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Next Contract: Zach Aston-Reese Worth and Market Collide



Pittsburgh Penguins lines, Zach Aston-Reese

Two years ago, Zach Aston-Reese smiled broadly. The then-restricted free agent was relieved that he didn’t have to go through a bruising arbitration battle and happy that he was about to sign a two-year, $2 million deal with the Pittsburgh Penguins.

Aston-Reese is again an RFA.

Two years ago, the Penguins took Aston-Reese to the limit for a new contract. Aston-Reese was already seated for the arbitration hearing when the Penguins substituted a contract for an argument. The Penguins got a good AAV and the player got term.

Aston-Reese, 26,  built on his contract by earning Selke Award votes with teammate Brandon Tanev. According to metrics guru Micah Blake McCurdy, Aston-Reese was statistically the best defensive forward in the NHL in 2019-20.

This season, despite the shortened COVID schedule, the Penguins forward popped a career-high nine goals.

As part of the Penguins grind line with center Teddy Blueger and winger Brandon Tanev, Aston-Reese formed a line that became an integral part of the Penguins game plan. Until the Pittsburgh Penguins acquired Jeff Carter at the NHL trade deadline, the line was the Penguins third line. After the deadline, they dropped to their previous fourth-line spot.

The extra minutes and extra need for offense spurred the line to achieve career-highs, each member of the line achieved a career milestone in various categories.

Defensively, they often skated against the opponents’ top line and won those battles. Their shots and scoring chances were below 50%, in part because of the quality of competition, but also because the line only took 20% of their faceoffs in the offensive zone.

Those are hard minutes.

Because of injuries throughout the Penguins lineup, the trio only played 17 games together (140 minutes) but they did not give up a goal. ZERO. They scored six.

Now–I’m highlighting the trio’s success because it’s uniquely important. When one member of the line was not present, the numbers dropped.

Without Tanev, Aston-Reese and Blueger were outscored 10-8 in 208 minutes.

Without Aston-Reese, Blueger and Tanev were outscored 5-2 in 93 minutes.

Interestingly, Aston-Reese played 94 minutes without Blueger and Tanev. His advanced stats were pretty good. He was in the red with shots and scoring chances, but well in the black with goals (5-3), and had an expected-goals for of 7.05. That’s about double the expected goals for the Blueger line and triple the number when the line was missing one member.

All stats courtesy of the Line Tool at Natural Stat Trick.

He had a nagging shoulder injury cleaned up in the offseaosn and his skating was markedly improved in 2020-21. He did a no-carb diet in the offseason and was leaner and quicker this season.

I’ll repeat what I’ve quietly said for a couple of years–Aston-Reese has more to give. His biggest limitations are himself and shrinking to an assigned role.

So what is Aston-Reese worth to the Pittsburgh Penguins?

Herein lies another very difficult question because his worth, the market and the situation will collide with a bang. The Penguins need only offer Aston-Reese $1 million to keep his rights. That is a move they will likely make.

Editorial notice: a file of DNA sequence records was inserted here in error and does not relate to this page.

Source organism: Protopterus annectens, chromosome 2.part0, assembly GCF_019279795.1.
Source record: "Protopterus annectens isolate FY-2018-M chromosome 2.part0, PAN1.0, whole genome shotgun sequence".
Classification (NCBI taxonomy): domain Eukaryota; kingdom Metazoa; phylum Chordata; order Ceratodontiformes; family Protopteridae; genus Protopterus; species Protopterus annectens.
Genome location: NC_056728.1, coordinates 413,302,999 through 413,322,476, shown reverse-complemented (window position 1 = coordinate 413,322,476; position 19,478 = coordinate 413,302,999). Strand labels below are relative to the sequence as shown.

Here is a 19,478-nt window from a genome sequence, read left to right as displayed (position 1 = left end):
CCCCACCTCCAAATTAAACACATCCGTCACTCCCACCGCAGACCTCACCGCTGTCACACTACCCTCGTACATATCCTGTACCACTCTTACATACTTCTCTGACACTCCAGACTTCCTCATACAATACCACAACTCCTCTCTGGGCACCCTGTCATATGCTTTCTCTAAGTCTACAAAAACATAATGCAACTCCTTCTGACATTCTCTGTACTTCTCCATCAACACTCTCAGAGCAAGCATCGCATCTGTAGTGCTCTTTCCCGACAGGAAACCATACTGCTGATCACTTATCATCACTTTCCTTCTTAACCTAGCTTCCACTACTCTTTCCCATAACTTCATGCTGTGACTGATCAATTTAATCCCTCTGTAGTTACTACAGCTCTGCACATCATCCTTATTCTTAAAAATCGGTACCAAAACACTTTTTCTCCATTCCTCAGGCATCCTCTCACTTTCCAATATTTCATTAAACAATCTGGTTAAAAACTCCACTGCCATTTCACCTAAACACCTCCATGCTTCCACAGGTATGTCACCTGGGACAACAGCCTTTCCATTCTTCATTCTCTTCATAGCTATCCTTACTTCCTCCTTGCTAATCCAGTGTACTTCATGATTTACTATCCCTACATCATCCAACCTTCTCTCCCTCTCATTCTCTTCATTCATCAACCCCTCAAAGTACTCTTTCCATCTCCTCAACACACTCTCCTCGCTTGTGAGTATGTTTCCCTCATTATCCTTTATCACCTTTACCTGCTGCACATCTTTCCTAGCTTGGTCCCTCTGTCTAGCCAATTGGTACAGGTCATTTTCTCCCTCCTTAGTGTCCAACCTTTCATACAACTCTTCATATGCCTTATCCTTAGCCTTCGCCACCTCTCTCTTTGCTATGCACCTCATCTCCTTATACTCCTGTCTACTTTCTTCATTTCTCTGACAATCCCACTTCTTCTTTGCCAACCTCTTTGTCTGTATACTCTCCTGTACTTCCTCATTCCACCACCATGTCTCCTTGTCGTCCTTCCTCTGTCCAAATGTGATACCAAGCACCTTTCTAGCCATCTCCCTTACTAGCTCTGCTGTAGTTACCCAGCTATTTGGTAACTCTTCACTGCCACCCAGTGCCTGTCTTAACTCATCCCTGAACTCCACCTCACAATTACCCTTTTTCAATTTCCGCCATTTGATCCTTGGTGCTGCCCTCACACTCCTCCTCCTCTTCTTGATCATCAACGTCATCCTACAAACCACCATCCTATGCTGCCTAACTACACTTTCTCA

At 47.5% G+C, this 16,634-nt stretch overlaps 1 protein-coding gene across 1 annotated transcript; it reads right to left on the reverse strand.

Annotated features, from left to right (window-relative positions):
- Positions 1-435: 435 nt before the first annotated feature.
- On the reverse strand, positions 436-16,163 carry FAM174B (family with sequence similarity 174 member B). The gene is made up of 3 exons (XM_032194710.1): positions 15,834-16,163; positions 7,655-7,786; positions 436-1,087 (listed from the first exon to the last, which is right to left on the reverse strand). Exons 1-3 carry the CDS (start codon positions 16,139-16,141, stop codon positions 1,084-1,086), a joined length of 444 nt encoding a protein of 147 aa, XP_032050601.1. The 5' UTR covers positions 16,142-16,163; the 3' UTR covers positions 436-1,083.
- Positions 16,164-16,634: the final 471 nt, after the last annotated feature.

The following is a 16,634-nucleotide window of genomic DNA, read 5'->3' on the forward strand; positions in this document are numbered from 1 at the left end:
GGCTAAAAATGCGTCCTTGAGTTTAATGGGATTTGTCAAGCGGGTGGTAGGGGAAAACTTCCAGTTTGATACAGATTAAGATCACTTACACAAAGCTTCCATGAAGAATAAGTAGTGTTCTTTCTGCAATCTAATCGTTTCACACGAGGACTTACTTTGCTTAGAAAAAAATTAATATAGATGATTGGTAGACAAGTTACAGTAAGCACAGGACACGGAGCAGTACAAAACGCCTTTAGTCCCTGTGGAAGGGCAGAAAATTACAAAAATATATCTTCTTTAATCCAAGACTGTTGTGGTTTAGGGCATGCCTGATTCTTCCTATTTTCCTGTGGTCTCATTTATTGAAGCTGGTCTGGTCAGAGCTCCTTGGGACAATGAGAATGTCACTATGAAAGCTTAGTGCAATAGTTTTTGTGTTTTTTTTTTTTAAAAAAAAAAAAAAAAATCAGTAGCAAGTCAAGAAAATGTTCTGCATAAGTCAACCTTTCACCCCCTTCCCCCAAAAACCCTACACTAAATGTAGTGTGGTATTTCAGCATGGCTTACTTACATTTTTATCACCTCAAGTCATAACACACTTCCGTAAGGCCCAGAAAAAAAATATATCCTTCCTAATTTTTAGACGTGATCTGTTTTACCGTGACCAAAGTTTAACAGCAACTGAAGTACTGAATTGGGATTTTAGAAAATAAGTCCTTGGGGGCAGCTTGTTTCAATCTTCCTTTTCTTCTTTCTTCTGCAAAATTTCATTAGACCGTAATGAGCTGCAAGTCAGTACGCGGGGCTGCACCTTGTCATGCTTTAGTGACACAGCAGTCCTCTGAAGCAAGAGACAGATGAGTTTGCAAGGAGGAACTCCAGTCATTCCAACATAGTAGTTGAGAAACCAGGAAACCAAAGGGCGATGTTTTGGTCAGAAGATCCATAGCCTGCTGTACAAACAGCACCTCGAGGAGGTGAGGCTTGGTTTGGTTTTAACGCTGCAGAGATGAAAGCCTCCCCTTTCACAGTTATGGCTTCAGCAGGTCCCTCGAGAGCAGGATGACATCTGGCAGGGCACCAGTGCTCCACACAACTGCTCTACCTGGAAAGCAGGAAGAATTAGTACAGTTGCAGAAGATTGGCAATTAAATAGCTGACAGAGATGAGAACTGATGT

Aston-Reese is worth we’ll more to the Penguins than $1 million per season. He’s worth well more as an unrestricted free agent, too.

This season, Aston-Reese scored 15 points (9-6-15). He is one of the Penguins top penalty killers. His nine-goal output is akin to a 16 goals in an 82-game season.

Generally, a 15-goal player who received Selke votes is worth around $3 million on the open market.

Buckle up.

But the RFA status, a flat salary cap, and the Penguins inability to waste a few hundred thousand to make a player happy combine to create a situation in which Aston-Reese will have to accept a contract in the $2 million range or go through arbitration to get a bit more.

This time, the player may stand his ground and go through a soulless three-hour arbitration hearing, hear all of his negatives and why he’s not worth the money he wants, just to get a below market raise.

In this case, it could mean a 200% raise if he goes through with it.

That could also force the Pittsburgh Penguins hand. Realistically, if a team feels it could be priced out of the market by an arbitration award, not offering a QO (qualifying offer) is a possibility.

The team loses exclusive rights on July 28 (July 1 in normal seasons), but can re-sign the player to any deal to which the parties agree. It seems that’s a real possibility that will be heavily influenced by Aston-Reese’s salary ask.

Insiders suggest he’s worth about $2.25 million. In a normal time, he would probably start at $2 million. But these aren’t normal times and the Penguins salary cap situation is murky.

What is he worth? That answer is–what he will accept.

The cap, the market, and reality collide.

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Pittsburgh Hockey Now Editor-in-Chief, formerly 93.7 The Fan, Sportsnet Hockey Tonight, NHL Home Ice. Catch Dan tweeting @theDanKingerski and the official @pghhockeynow account.

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